Then there is George Russ (Bill Smitrovich), head of a family of eight, who visits the Boys' Ranch and gets caught by Gregory and his sadness. He and his wife meet Gregory, develop sympathy and affection for him and decide to become his foster parents. Gregory pins all his hopes on his new family, and as they grow close to each other, the Russes want to adopt the boy. This is challenged by Rachel, who wants her son back under her custody.

Here the story starts, as the time has come for Gregory to take a stand and to bring his own case before the court to terminate all parental rights, so that he can be adopted. What follows is a major struggle for Gregory, as Rachel tries everything to woo him back to her. It is an exchange of charges and counter-charges, a confrontation of highest emotional tension and strain.

The movie itself lives by the outstanding acting performance of Joseph Gordon-Levitt. He makes this struggle for happiness and a place to be so vivid and authentic that the audience can almost feel where this boy's strength comes from. He has a way of expressing so much disillusion and sadness with so little endeavor, with so marked experience and an effecting sincerity that is smashing in its genuine portrayal of a boy who has been continuously abandoned and neglected by his parents.

The focus of the movie centers around Gregory's conflict and his relationship with his parents; it is shown why and how they forced him to "divorce" them. The other movie dealing with Gregory's story, 'Shattered Family', featuring Tom Guiry as the leading character, deals more with Gregory's new family and how he manages to integrate himself into the Russ clan.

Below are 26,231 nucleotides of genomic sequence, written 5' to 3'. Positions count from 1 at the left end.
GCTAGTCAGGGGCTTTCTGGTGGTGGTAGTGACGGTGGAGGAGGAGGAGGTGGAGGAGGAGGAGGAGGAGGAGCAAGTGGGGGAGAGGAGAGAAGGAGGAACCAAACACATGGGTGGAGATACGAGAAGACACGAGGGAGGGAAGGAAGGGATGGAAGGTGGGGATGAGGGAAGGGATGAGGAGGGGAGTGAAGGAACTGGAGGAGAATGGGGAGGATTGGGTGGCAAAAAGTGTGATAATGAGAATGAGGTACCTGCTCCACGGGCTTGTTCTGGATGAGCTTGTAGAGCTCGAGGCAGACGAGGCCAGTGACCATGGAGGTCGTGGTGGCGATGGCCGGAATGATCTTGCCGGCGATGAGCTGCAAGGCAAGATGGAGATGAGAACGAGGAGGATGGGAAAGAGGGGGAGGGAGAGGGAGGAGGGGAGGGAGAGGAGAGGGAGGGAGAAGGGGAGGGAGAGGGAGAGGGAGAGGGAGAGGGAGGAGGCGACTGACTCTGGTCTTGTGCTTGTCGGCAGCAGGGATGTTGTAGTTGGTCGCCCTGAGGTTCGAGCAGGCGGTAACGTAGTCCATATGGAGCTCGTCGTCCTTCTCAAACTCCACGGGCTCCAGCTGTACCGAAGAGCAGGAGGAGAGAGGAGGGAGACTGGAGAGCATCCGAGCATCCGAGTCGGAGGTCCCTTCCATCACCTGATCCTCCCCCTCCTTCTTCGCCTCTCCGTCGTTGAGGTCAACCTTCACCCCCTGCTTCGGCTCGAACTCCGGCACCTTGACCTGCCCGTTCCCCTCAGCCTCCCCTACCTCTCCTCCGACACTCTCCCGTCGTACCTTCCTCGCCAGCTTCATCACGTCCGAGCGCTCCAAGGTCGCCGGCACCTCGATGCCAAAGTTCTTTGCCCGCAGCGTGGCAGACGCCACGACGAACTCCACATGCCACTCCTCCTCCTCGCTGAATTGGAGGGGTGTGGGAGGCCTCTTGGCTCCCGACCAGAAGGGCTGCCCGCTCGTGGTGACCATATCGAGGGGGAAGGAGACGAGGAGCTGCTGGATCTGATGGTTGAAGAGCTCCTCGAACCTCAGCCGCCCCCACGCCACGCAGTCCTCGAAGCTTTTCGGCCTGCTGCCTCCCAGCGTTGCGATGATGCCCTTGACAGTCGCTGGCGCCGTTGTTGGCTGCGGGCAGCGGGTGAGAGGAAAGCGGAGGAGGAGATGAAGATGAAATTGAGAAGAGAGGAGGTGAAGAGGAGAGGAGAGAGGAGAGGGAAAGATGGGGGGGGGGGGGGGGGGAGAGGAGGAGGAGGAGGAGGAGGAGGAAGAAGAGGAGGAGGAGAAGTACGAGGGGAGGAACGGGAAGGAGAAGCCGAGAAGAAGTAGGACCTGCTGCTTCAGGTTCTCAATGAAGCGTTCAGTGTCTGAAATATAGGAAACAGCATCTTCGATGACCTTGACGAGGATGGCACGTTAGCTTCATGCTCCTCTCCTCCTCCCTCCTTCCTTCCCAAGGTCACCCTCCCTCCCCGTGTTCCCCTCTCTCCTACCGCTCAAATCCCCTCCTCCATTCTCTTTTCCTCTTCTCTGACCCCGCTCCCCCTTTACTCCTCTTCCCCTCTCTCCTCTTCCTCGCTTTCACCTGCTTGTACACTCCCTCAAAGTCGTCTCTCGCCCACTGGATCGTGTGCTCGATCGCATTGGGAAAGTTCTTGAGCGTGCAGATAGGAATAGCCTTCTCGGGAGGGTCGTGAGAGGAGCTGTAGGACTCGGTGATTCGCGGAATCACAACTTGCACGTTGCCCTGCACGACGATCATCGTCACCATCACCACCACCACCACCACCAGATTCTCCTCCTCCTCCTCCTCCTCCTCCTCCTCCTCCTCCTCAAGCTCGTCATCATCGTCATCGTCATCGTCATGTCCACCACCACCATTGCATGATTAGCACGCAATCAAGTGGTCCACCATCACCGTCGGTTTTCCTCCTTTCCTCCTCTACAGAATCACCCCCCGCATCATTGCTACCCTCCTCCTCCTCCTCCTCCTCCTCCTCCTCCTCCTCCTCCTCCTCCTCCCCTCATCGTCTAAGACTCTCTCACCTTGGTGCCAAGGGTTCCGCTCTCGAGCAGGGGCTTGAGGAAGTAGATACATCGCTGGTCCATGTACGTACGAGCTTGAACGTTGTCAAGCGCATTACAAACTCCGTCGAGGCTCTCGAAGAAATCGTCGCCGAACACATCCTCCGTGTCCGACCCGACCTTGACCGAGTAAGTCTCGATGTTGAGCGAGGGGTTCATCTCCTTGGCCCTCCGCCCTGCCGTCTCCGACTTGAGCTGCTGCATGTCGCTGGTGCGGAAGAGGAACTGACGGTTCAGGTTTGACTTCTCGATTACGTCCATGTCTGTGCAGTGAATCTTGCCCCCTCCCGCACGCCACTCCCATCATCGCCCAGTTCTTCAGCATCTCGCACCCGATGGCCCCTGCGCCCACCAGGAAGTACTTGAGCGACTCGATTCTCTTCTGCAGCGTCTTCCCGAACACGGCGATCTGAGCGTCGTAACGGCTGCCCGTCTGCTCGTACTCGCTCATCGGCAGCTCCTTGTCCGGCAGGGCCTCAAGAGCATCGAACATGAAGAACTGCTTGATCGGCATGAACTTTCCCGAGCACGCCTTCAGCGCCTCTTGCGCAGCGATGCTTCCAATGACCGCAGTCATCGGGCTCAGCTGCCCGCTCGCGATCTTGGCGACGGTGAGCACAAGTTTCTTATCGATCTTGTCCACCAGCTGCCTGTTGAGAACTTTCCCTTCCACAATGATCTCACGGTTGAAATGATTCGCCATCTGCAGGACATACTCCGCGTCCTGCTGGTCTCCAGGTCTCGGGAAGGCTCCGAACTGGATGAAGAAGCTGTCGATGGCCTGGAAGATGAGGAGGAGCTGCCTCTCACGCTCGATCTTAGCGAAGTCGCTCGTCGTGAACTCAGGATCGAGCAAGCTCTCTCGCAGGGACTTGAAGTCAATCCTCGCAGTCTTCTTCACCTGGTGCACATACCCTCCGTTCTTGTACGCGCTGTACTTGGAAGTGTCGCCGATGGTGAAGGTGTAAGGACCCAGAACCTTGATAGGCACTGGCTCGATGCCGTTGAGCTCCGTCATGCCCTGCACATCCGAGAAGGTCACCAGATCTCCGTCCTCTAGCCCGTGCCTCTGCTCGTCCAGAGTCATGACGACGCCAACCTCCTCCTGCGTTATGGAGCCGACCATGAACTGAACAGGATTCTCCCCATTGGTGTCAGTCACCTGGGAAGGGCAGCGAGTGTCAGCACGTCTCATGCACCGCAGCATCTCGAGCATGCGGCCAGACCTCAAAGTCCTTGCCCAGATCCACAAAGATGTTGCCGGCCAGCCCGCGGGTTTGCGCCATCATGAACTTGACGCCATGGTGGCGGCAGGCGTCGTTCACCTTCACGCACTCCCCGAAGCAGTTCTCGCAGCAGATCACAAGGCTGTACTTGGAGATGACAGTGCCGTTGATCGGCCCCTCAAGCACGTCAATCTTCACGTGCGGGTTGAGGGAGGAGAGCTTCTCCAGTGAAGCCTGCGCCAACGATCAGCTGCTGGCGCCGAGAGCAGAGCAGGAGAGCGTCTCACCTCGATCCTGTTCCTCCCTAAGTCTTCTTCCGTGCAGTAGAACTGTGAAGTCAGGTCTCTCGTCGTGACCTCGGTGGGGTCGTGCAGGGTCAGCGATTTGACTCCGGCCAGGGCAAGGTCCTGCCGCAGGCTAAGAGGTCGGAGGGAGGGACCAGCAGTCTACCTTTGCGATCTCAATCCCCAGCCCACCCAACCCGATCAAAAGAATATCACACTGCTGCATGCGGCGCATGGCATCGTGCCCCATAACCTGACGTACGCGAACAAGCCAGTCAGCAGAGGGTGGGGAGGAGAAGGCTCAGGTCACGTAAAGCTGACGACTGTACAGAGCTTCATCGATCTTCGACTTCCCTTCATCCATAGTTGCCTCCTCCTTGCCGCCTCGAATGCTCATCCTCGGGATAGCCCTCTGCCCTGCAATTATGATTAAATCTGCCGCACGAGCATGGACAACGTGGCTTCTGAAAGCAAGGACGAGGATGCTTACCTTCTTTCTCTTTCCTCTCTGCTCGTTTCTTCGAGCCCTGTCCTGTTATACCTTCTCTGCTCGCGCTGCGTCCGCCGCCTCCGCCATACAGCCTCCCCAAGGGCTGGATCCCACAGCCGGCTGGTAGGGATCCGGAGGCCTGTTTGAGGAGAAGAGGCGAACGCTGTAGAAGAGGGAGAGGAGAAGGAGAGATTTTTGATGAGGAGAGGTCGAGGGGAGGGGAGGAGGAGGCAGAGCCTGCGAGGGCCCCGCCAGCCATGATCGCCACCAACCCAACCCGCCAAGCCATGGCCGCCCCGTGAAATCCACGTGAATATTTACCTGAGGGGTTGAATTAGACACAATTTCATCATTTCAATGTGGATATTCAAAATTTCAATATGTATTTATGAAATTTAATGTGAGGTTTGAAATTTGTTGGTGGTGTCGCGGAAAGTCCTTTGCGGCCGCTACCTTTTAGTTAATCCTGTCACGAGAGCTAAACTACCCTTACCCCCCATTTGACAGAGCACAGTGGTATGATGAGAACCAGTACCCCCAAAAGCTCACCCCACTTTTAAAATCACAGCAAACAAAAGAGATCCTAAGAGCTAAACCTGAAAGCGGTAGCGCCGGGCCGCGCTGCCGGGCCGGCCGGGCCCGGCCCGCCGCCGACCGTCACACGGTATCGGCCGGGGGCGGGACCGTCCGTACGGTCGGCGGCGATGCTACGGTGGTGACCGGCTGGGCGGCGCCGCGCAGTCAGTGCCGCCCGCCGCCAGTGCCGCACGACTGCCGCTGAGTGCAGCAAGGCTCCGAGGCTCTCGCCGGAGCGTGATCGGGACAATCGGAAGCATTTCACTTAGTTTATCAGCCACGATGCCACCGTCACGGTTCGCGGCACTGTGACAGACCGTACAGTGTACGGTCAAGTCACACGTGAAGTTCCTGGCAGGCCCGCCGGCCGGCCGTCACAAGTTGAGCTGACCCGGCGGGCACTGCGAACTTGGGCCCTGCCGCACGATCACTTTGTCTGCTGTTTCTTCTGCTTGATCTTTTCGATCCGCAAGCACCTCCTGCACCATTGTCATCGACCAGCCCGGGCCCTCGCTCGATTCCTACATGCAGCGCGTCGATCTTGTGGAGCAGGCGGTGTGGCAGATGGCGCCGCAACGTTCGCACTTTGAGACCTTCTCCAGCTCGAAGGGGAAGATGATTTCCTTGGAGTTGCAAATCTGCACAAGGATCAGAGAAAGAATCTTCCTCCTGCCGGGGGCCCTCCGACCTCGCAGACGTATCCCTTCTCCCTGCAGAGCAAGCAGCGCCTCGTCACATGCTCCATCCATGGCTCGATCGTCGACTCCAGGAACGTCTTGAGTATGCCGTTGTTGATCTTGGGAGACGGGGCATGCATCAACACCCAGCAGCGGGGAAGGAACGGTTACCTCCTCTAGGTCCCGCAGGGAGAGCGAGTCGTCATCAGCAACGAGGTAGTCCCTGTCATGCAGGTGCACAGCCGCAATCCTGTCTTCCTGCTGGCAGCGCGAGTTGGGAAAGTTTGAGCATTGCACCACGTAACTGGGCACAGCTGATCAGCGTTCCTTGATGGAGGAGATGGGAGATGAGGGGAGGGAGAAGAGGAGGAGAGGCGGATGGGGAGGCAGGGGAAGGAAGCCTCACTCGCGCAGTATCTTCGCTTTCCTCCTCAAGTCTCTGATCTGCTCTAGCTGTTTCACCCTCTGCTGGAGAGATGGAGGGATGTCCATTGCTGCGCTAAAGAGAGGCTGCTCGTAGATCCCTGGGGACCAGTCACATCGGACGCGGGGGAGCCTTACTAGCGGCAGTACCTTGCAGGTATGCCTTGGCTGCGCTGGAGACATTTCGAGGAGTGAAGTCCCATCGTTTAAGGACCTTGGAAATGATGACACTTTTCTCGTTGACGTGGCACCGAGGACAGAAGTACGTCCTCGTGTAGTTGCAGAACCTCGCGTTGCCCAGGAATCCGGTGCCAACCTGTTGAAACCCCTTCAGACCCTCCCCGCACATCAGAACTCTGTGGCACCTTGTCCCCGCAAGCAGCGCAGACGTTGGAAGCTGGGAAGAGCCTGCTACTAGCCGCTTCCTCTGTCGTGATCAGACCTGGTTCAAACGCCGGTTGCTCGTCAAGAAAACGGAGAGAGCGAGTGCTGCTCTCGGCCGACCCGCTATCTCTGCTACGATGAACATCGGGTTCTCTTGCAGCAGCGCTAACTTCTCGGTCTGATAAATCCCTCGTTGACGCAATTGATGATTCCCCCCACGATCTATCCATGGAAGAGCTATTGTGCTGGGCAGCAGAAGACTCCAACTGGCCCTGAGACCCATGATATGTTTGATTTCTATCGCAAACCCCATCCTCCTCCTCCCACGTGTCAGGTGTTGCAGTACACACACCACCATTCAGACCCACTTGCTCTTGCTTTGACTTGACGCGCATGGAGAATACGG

By further comparing the two movies, I would say that 'Shattered Family' is slightly better as a whole, due to a better cast. Richard Crenna as Mr. Russ is much stronger and more credible than Bill Smitrovich here, as is Cyril O'Reilly as Ralph Kingsley. On the other hand I would say that Kathleen York is a better Rachel than Joycelyn O'Brien in 'Shattered Family', mainly due to a stronger mother-son conflict and basically having a more substantial and credible appearance.

A comparison of the two young actors Tom Guiry and Joseph Gordon-Levitt is very difficult. They both have tremendous talent and give outstanding performances in these movies. Both manage to carry the emotional burden with genuine charm and natural skills. Still, if I had to decide, I would say Joseph Gordon-Levitt has done slightly better. He manages to say so much with subtle facial expressions; he seems to have such a strong personality that makes him perfectly fit into the role of Gregory Kingsley.

I give this movie a 9, not because it has such a convincing cast or outstanding visuals. In fact, it has not, save for Gregory's part. I give it a 9 because it manages to emotionally address an issue of profound importance. It is the issue of whether parental rights are unalienable or not. It is the issue of which rights minors are entitled to, the issue if they ought to have the possibility of deciding for themselves where to live, so that they can be happy.

Just as Gregory says, in both movies: "I'm doing this for me – so that I can be happy."

This is what he is fighting for – but it is also the origin of this movie's dramatic and emotional quality.